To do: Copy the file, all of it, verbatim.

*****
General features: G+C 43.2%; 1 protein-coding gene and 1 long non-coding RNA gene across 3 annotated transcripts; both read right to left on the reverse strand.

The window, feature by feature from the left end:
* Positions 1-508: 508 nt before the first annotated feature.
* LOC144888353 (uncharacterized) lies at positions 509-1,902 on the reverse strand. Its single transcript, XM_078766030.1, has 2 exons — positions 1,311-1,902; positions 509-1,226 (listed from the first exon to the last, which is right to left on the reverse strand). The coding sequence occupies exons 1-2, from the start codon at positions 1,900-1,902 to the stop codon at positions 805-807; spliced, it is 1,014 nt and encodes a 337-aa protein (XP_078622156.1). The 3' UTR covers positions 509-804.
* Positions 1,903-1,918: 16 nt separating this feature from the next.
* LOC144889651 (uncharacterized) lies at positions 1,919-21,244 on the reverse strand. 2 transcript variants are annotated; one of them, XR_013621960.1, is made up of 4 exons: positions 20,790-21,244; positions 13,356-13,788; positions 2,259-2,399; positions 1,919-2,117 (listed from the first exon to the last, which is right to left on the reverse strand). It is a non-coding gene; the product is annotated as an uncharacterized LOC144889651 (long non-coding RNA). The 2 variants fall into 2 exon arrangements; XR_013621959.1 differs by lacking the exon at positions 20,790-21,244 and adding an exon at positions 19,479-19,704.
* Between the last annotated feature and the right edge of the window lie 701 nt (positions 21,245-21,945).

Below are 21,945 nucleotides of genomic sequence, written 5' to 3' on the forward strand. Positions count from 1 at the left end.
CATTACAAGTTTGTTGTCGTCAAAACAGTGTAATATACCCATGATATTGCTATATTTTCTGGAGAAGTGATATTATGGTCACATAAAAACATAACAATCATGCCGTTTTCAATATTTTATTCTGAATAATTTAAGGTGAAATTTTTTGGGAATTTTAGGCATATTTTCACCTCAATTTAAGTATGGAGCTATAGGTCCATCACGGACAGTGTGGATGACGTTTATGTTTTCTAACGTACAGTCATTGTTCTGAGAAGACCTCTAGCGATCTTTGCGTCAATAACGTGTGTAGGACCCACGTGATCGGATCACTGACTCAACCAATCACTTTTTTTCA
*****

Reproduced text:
General features: G+C 43.2%; 1 protein-coding gene and 1 long non-coding RNA gene across 3 annotated transcripts; both read right to left on the reverse strand.

The window, feature by feature from the left end:
* Positions 1-508: 508 nt before the first annotated feature.
* LOC144888353 (uncharacterized) lies at positions 509-1,902 on the reverse strand. Its single transcript, XM_078766030.1, has 2 exons — positions 1,311-1,902; positions 509-1,226 (listed from the first exon to the last, which is right to left on the reverse strand). The coding sequence occupies exons 1-2, from the start codon at positions 1,900-1,902 to the stop codon at positions 805-807; spliced, it is 1,014 nt and encodes a 337-aa protein (XP_078622156.1). The 3' UTR covers positions 509-804.
* Positions 1,903-1,918: 16 nt separating this feature from the next.
* LOC144889651 (uncharacterized) lies at positions 1,919-21,244 on the reverse strand. 2 transcript variants are annotated; one of them, XR_013621960.1, is made up of 4 exons: positions 20,790-21,244; positions 13,356-13,788; positions 2,259-2,399; positions 1,919-2,117 (listed from the first exon to the last, which is right to left on the reverse strand). It is a non-coding gene; the product is annotated as an uncharacterized LOC144889651 (long non-coding RNA). The 2 variants fall into 2 exon arrangements; XR_013621959.1 differs by lacking the exon at positions 20,790-21,244 and adding an exon at positions 19,479-19,704.
* Between the last annotated feature and the right edge of the window lie 701 nt (positions 21,245-21,945).

Below are 21,945 nucleotides of genomic sequence, written 5' to 3' on the forward strand. Positions count from 1 at the left end.
CATTACAAGTTTGTTGTCGTCAAAACAGTGTAATATACCCATGATATTGCTATATTTTCTGGAGAAGTGATATTATGGTCACATAAAAACATAACAATCATGCCGTTTTCAATATTTTATTCTGAATAATTTAAGGTGAAATTTTTTGGGAATTTTAGGCATATTTTCACCTCAATTTAAGTATGGAGCTATAGGTCCATCACGGACAGTGTGGATGACGTTTATGTTTTCTAACGTACAGTCATTGTTCTGAGAAGACCTCTAGCGATCTTTGCGTCAATAACGTGTGTAGGACCCACGTGATCGGATCACTGACTCAACCAATCACTTTTTTTCA